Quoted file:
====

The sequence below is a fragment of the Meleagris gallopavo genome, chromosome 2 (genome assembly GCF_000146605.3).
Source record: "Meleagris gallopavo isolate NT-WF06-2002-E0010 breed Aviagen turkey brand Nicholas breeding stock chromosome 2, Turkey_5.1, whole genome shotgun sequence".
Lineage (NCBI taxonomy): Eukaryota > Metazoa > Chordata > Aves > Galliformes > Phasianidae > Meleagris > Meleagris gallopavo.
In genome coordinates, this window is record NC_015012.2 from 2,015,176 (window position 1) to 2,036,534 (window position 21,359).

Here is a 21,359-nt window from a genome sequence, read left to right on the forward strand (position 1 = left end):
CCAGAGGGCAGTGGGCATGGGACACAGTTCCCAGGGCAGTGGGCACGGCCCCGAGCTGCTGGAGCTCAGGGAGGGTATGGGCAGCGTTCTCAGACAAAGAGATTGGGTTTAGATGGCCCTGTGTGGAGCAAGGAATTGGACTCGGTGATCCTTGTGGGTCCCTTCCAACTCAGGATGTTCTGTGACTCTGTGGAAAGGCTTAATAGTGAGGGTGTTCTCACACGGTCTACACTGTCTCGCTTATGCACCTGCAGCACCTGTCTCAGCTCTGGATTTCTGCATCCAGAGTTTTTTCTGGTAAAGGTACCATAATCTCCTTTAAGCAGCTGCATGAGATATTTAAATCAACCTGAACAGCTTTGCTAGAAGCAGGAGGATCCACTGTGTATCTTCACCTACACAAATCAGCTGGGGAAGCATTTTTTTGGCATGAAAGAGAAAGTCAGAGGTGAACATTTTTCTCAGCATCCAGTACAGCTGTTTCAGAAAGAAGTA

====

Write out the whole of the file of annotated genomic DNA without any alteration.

The sequence below is a fragment of the Meleagris gallopavo genome, chromosome 2 (genome assembly GCF_000146605.3).
Source record: "Meleagris gallopavo isolate NT-WF06-2002-E0010 breed Aviagen turkey brand Nicholas breeding stock chromosome 2, Turkey_5.1, whole genome shotgun sequence".
Lineage (NCBI taxonomy): Eukaryota > Metazoa > Chordata > Aves > Galliformes > Phasianidae > Meleagris > Meleagris gallopavo.
In genome coordinates, this window is record NC_015012.2 from 2,015,176 (window position 1) to 2,036,534 (window position 21,359).

Here is a 21,359-nt window from a genome sequence, read left to right on the forward strand (position 1 = left end):
CCAGAGGGCAGTGGGCATGGGACACAGTTCCCAGGGCAGTGGGCACGGCCCCGAGCTGCTGGAGCTCAGGGAGGGTATGGGCAGCGTTCTCAGACAAAGAGATTGGGTTTAGATGGCCCTGTGTGGAGCAAGGAATTGGACTCGGTGATCCTTGTGGGTCCCTTCCAACTCAGGATGTTCTGTGACTCTGTGGAAAGGCTTAATAGTGAGGGTGTTCTCACACGGTCTACACTGTCTCGCTTATGCACCTGCAGCACCTGTCTCAGCTCTGGATTTCTGCATCCAGAGTTTTTTCTGGTAAAGGTACCATAATCTCCTTTAAGCAGCTGCATGAGATATTTAAATCAACCTGAACAGCTTTGCTAGAAGCAGGAGGATCCACTGTGTATCTTCACCTACACAAATCAGCTGGGGAAGCATTTTTTTGGCATGAAAGAGAAAGTCAGAGGTGAACATTTTTCTCAGCATCCAGTACAGCTGTTTCAGAAAGAAGTA